Playboy sez: “Delta Lady: Meet Laura Misch, a New Orleans lovely who’s taken the Crescent City to her heart. Lucky New Orleans!” (“Delta Lady.” February, 1975. Playboy.)

Playboy sez:

Fresh out of high school in Tulsa, Oklahoma, 18-year-old ex-cheerleader Laura Misch was confronted with that same question that has plagued most new high school graduates: What now? … She pictured herself with rabbit ears and a Bunny tail. She had an idea! “I dashed off a letter, enclosed a Polaroid of myself and sent it to the New Orleans Bunny Mother, since she was the closest to Tulsa,” Laura recalls. “The next thing I knew, I was in New Orleans with a new job.”


Laura writes:

I stepped off the Braniff flight from Tulsa, Okla., at Moisant Field on Jan. 12, 1973, with $34 in my pocket and the promise of a job as a Bunny at the New Orleans Playboy Club. I was 19, with big, proud titties suitable for framing, and wearing enough Maybelline to sink a barge in the Industrial Canal. I didn’t know it yet, but I would spend the next seven years in the City That Care Forgot. By the time I escaped its humid clutches, the Big Easy would fill me up and wring me dry.


On the subject of a career in moving pictures, Playboy quotes Laura and adds their own advertiser/biz-skewed copy to her youthful sentiments, saying,

“I adore everything about New Orleans. I’ll never leave.” This creates a conflict in her life, for she also wants to be a movie star (“Who doesn’t?”) and most stars have to emigrate to Hollywood sooner or later.

No longer a Bunny since the temporary closing of the New Orleans Club some months ago, Laura has just finished an on-location shooting as an extra in Dino De Laurentiis’ new film, Mandingo, starring James Mason and Susan George. In the movie, which is about life on a slave-breeding plantation in the pre-Civil War South, Laura plays one of the girls in a Mississippi delta whorehouse. This is how she describes her big scene: “A door opens and through the doorway you see me standing there, clutching my underwear. Then I blow a sensuous kiss to a satisfied customer.” Since it was her first scene in a movie, and she appeared seminude, to boot, Laura admits to having had a certain initial apprehension. “I thought it would be awful with all those people watching me,” she says. “But they were good about it and kept their eyes on my face.” If you say so, Laura. (Playboy, February 1975.)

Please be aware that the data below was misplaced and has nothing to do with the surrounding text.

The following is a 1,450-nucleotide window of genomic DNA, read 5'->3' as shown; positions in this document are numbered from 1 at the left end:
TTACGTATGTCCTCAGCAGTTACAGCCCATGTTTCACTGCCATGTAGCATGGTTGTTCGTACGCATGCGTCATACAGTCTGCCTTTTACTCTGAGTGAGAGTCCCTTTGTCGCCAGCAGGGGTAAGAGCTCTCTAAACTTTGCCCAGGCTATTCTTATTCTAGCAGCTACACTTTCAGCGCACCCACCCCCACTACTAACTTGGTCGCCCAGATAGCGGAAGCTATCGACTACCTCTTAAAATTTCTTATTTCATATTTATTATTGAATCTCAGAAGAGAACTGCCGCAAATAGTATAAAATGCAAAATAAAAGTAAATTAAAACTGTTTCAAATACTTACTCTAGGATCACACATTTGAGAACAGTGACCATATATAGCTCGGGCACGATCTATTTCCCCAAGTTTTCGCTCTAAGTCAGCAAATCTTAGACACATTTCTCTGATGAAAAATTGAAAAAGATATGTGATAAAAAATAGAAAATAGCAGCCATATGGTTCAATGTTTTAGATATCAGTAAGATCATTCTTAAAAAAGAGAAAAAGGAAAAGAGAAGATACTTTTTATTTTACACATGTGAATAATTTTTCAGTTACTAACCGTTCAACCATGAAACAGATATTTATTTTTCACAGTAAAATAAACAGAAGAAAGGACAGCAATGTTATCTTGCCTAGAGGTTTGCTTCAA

I had lines in those movies but only walk-ons in Mandingo and Hard Times. Strange; I always played a prostitute. Didn’t they see my shining thespian talents?

Oh, Laura. You had me at “Hello!”


This picture of Laura as a young bunny in N’Awlins is not from the Playboy pictorial spread. It accompanied her delightfully fun article for Salon.com.
For her part, the real, unvarnished, marvelously disingenous Laura says today,

I’m sure you’ve seen me in Mardi Gras Massacre, having my innards cut out by a guy wearing an Aztec mask. One Web site lists this gem as one of the worst movies ever, ever made. I’m proud. And remember “French Quarter,” with Bruce Davison and Virginia Mayo? You don’t?

That’s OK, Davison apparently doesn’t either, because he won’t list it among his credits. You can run but you can’t hide, Brucie. I was there. You were in it, pal!

Adorbably candid! Love it.

On the subject of her corrupt-cop, but seemingly loving, as much as he could be, given all time and circumstances, husband during those years, I think Ms. Misch Owens has a light and bittersweet touch, appropriately appreciative/critical/reflective (as all reviews of such relationships must always be) but not overly maudlin; a delicate balance to reach.

Somewhere along the way I had gotten married to Eddie, a cop in the French Quarter. … I thought he was terribly exciting. He’d bring me along to all-nighters at Benny’s, a joint on the levee. I was required to sit silently for hours while Eddie twirled his gold wedding band.



Benny was like 75 with about three teeth and had a 14-year-old girlfriend. This last fact struck no one but me as particularly odd or disgusting. Like everything else wild and evil in New Orleans, it was greeted with a shrug and a wink.